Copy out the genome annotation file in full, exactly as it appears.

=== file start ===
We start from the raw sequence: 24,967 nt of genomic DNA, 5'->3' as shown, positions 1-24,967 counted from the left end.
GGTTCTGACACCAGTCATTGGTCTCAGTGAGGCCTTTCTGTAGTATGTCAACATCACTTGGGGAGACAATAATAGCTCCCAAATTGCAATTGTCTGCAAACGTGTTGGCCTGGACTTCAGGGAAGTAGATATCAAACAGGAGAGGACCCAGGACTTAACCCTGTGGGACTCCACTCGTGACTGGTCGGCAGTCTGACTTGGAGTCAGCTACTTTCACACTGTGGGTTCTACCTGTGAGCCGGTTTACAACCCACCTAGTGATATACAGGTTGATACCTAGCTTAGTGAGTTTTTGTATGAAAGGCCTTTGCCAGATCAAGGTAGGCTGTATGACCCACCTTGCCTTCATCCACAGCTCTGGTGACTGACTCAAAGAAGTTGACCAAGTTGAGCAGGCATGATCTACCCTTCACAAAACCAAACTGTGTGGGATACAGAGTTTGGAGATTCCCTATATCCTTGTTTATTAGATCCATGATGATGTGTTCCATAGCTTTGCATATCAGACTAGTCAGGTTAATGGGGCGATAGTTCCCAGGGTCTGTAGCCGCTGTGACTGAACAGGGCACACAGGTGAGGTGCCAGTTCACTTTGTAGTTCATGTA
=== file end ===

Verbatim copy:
We start from the raw sequence: 24,967 nt of genomic DNA, 5'->3' as shown, positions 1-24,967 counted from the left end.
GGTTCTGACACCAGTCATTGGTCTCAGTGAGGCCTTTCTGTAGTATGTCAACATCACTTGGGGAGACAATAATAGCTCCCAAATTGCAATTGTCTGCAAACGTGTTGGCCTGGACTTCAGGGAAGTAGATATCAAACAGGAGAGGACCCAGGACTTAACCCTGTGGGACTCCACTCGTGACTGGTCGGCAGTCTGACTTGGAGTCAGCTACTTTCACACTGTGGGTTCTACCTGTGAGCCGGTTTACAACCCACCTAGTGATATACAGGTTGATACCTAGCTTAGTGAGTTTTTGTATGAAAGGCCTTTGCCAGATCAAGGTAGGCTGTATGACCCACCTTGCCTTCATCCACAGCTCTGGTGACTGACTCAAAGAAGTTGACCAAGTTGAGCAGGCATGATCTACCCTTCACAAAACCAAACTGTGTGGGATACAGAGTTTGGAGATTCCCTATATCCTTGTTTATTAGATCCATGATGATGTGTTCCATAGCTTTGCATATCAGACTAGTCAGGTTAATGGGGCGATAGTTCCCAGGGTCTGTAGCCGCTGTGACTGAACAGGGCACACAGGTGAGGTGCCAGTTCACTTTGTAGTTCATGTA